Smashed deck repair hack job

This one is best viewed as video. But for those who don't have access to high speed internet (like my mom), and for those who want more details, I wrote up a bit of a summary with pictures.

The deck at one of the cottages at the family camp, Amogla camp, had gotten smashed over the winter. My first reaction was "how the heck did that happen". But we had some unusually heavy snow this winter, and I think it slid off the sheet metal roof as one avalanche, smashing the railing off the deck.

So... How to fix it?. To really fix it, the whole deck should be replaced. It's 27 years old now, so parts are quite weathered. But there was limited time and much to do, so I repaired it. Should be good for five more years, maybe ten.


The deck supports were cedar beams, about 12x12 cm, with bridle joints at the ends to hold the railing posts.. My dad glued these all with Weldbond, and put roof cement at the top to keep water from getting in. Looking at the broken joints, this technique was quite effective at keeping water and rot out.

For two of the joints I cut out what was left of the post with a reciprocating saw (a Sawzall, as they are often known, though this one was not by Milwaukee, so it's officially just a reciprocating saw). Those saws are awesome at cutting through nails, though the blades don't last terribly long.


A 2x4 fit quite nicely into the middle part of the joint.


                 


I salvaged as much of the existing railing as I could. here's cutting off the splintered parts of the boards, again with the reciprocating saw.


With the help of my mom and my brother, we lifted it back up to the porch.


But the railing didn't quite meet the porch. On further investigation, after prying off some of the deck boards, I found the whole deck had pulled away from the cottage a bit!

It used to be attached with mortise and tenon joints, and those joints were also rotten.


How to get it back together? A tractor would have been handy to push the deck back on, but we don't have one.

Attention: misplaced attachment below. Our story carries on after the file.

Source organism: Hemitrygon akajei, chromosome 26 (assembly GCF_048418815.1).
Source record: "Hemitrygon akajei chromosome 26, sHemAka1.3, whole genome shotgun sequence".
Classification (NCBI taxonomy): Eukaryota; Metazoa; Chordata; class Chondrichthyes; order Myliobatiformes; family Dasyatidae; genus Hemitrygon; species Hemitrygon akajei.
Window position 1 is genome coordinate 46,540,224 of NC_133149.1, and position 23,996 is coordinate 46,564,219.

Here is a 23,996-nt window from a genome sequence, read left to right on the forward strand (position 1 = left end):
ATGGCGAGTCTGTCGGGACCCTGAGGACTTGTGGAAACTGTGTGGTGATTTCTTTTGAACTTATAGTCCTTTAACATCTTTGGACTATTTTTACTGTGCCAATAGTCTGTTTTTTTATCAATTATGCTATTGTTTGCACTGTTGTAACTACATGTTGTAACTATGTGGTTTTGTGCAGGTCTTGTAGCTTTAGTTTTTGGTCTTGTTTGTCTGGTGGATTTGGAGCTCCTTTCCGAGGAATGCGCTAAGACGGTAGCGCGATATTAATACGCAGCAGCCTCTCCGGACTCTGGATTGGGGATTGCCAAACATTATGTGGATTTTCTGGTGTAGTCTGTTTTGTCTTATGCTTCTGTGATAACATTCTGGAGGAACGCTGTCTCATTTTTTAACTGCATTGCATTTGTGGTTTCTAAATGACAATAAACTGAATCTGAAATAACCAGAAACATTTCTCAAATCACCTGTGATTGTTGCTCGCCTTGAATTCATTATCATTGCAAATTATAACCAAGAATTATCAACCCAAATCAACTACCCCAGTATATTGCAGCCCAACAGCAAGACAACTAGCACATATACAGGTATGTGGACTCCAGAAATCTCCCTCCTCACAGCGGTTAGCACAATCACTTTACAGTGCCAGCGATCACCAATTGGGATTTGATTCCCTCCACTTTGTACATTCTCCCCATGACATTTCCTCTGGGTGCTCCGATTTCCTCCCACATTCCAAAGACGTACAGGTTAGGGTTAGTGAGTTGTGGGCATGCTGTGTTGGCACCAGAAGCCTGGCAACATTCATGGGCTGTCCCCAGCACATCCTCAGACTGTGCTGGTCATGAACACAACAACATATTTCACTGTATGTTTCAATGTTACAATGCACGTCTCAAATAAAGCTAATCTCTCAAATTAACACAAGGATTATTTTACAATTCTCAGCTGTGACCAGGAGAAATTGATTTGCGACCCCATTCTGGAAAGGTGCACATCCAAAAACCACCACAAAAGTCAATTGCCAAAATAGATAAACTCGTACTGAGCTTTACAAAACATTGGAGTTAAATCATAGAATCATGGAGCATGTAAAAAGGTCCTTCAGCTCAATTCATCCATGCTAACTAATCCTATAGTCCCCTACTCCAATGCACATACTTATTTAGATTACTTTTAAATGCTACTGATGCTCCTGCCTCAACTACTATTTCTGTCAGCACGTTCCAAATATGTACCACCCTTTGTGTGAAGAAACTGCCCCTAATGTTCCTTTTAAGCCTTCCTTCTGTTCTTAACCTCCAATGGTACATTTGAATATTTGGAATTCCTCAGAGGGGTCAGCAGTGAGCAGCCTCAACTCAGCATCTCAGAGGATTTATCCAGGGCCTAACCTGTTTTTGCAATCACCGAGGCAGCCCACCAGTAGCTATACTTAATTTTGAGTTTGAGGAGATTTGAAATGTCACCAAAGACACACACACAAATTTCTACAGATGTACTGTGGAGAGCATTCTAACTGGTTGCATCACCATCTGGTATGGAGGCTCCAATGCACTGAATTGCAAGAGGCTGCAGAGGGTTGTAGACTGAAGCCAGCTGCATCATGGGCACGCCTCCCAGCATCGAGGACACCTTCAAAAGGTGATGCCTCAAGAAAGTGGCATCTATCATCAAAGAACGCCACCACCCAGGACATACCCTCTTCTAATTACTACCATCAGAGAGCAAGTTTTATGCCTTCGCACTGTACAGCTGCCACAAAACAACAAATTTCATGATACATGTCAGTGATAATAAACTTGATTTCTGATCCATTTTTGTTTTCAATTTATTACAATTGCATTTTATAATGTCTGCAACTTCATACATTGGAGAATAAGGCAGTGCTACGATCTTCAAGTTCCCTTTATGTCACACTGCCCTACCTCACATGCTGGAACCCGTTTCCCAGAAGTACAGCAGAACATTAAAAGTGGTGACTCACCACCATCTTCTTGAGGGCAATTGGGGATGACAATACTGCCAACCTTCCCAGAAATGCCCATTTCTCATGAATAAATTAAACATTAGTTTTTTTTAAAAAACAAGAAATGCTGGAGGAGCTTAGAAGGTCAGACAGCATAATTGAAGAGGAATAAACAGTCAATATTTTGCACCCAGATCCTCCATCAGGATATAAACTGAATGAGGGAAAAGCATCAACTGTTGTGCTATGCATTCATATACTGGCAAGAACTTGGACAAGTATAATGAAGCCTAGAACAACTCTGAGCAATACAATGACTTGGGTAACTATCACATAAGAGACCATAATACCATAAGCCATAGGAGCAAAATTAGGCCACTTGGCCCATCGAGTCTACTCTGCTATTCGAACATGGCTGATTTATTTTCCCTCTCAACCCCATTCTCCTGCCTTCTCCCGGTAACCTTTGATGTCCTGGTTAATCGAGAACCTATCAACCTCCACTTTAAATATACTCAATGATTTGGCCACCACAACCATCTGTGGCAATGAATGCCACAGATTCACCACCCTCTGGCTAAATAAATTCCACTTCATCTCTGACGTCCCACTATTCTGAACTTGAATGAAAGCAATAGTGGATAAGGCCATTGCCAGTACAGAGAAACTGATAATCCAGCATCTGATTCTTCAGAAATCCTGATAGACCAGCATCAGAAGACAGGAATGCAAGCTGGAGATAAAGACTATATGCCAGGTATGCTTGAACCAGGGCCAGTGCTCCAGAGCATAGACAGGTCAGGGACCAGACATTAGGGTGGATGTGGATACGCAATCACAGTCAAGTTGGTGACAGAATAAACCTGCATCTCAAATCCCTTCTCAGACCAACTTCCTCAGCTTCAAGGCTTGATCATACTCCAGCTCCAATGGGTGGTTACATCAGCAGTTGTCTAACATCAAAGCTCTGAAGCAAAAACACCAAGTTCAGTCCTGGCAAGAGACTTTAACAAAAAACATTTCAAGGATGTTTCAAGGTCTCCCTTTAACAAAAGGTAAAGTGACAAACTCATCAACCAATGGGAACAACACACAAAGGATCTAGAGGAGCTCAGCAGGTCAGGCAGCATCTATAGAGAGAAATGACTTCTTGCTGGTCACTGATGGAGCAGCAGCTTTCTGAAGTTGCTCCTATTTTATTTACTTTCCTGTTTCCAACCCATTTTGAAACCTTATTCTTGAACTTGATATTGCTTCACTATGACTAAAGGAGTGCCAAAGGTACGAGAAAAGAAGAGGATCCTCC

So I hooked a chain around a foundation on the far side of the cottage and attached that to a come-along style winch, pulling the deck back onto the cottage.

This didn't work as well as I had hoped. I had to hook the winch on in different places to get the deck to budge, and then the beam I hooked it onto was starting to come loose.


That beam, on closer inspection, was broken from the avalanche that had hit it! Arrgh, this repair just got more complicated!


In the mean time, I screwed some 2x4s to the bottom to tie the deck to the building so it couldn't slide out anymore.

I have a piece of plastic foil on the ground so I can lie on my back without getting muddy. I messed up my shoulders working in a tight crawl space on my belly, and it took months to get better. Lying on the back is much better — allows for a more comfortable working position.


We still had some beams left over from when we built cottages. This one had been outside for a while, so it's grey and weathered. It's also a bit twisted, so I used a little hand held power planer in my dad's workshop to plane it a bit straighter.


The original deck was supported by cedar posts in the ground. But the problem with that is that those posts eventually work their way out of the ground from frost heaving. With the new beam in place, I needed different supports anyway, so I just cut the old posts off with a chainsaw. The new beam is supported by cinder blocks stacked on pier pads. I think pier pads on top of the ground are a better system. They also lift from frost, but at least they settle back down. They are also much easier to make adjustments to.


With the support/foundation worked on, I could finally get back to re-attaching the railing and replacing broken boards.

The railing isn't as stiff as it used to be, but still strong enough for sitting on or leaning up against.


Hack job repair complete.


I'm sure a lot of people will comment that the deck just needs replacing. But I only had part of a weekend to spend on this. As it was, I used very little new wood to fix it.

Of course, an avalanche off the roof may smash it yet again, but so far that's only happened once in 13 years. Besides, the whole reason we put a sheet metal roof on the cottage is so that snow CAN slide off of it, so we won't need to shovel the snow off when there's a heavy snowfall.

The front foundations of the cottage have gone all crooked over time. Foundations do move in the soil with frost. No point in putting a new deck on it without replacing those foundations, and that will be a bigger job!



See also:

Alain Vaillancourt's
remote rustic cottage

More home improvement projects on my woodworking website.